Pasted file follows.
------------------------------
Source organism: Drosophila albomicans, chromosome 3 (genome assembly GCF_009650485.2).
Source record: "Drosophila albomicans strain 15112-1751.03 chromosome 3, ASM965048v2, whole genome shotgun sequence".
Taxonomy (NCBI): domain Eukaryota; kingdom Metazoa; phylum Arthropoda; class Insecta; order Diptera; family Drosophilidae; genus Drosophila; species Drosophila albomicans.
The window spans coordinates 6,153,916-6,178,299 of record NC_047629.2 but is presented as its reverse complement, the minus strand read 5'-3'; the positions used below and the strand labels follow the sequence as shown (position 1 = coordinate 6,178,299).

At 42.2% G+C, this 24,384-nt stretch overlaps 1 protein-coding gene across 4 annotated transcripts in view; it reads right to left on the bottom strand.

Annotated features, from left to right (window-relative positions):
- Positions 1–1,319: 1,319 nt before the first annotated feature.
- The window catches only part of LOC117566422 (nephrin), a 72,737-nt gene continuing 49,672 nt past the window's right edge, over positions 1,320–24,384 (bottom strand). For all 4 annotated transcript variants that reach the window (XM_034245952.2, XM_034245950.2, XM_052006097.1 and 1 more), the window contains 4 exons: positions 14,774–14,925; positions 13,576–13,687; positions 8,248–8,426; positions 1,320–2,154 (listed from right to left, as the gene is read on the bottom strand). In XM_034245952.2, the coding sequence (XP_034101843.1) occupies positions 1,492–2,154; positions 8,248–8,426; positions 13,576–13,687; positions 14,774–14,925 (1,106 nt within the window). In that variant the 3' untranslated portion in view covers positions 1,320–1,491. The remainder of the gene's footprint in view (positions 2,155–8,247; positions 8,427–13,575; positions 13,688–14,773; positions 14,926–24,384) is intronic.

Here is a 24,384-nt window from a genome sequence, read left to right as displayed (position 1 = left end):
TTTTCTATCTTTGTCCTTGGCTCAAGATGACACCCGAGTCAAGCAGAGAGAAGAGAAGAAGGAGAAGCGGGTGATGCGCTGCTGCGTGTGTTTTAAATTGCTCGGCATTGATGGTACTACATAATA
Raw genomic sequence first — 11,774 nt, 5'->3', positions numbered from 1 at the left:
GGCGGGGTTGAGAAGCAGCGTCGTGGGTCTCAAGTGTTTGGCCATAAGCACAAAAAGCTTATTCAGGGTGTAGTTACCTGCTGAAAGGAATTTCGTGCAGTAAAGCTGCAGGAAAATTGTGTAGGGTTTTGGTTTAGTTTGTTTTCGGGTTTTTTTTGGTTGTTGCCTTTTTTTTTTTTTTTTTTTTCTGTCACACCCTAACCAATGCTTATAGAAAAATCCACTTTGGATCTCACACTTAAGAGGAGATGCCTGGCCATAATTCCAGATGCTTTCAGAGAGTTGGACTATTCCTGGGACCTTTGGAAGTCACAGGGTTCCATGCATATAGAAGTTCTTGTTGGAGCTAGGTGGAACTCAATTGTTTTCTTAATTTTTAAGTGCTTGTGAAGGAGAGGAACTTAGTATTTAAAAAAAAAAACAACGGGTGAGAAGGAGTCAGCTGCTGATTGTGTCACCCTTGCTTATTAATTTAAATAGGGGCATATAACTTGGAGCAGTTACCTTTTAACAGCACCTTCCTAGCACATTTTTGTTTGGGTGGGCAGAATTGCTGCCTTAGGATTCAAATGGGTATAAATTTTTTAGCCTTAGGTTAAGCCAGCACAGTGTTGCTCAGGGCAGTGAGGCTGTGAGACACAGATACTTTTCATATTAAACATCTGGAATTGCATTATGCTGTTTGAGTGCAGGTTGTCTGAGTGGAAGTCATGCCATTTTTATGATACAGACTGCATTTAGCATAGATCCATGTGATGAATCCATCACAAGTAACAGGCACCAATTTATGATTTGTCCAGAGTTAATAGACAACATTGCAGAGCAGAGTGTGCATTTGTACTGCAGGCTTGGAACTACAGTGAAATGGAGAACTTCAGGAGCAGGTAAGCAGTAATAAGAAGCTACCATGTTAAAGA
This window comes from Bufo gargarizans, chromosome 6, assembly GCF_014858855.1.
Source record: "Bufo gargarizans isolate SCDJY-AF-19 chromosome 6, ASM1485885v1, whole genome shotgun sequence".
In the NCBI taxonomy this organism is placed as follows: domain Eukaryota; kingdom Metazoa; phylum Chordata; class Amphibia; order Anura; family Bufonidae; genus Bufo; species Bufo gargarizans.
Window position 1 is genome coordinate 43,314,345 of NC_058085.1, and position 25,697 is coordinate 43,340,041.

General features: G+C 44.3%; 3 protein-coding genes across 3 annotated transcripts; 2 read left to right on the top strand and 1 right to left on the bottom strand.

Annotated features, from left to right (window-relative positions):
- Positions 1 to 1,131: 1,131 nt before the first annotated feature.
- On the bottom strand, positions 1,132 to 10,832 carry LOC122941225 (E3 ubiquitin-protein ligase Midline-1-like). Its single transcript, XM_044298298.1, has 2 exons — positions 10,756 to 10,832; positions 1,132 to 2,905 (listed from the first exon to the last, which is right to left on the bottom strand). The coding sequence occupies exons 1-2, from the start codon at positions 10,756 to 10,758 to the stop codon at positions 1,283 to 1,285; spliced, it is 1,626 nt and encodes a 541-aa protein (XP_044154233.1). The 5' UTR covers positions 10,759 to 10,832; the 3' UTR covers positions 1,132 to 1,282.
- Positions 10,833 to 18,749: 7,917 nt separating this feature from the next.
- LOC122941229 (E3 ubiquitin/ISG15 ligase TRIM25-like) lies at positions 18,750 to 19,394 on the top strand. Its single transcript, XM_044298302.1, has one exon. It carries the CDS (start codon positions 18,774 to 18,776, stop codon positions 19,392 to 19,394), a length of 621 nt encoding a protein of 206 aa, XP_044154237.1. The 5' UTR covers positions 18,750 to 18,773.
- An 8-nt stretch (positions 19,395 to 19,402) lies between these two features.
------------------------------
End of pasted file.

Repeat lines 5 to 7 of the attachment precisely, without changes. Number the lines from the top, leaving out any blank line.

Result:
At 42.2% G+C, this 24,384-nt stretch overlaps 1 protein-coding gene across 4 annotated transcripts in view; it reads right to left on the bottom strand.

Annotated features, from left to right (window-relative positions):
- Positions 1–1,319: 1,319 nt before the first annotated feature.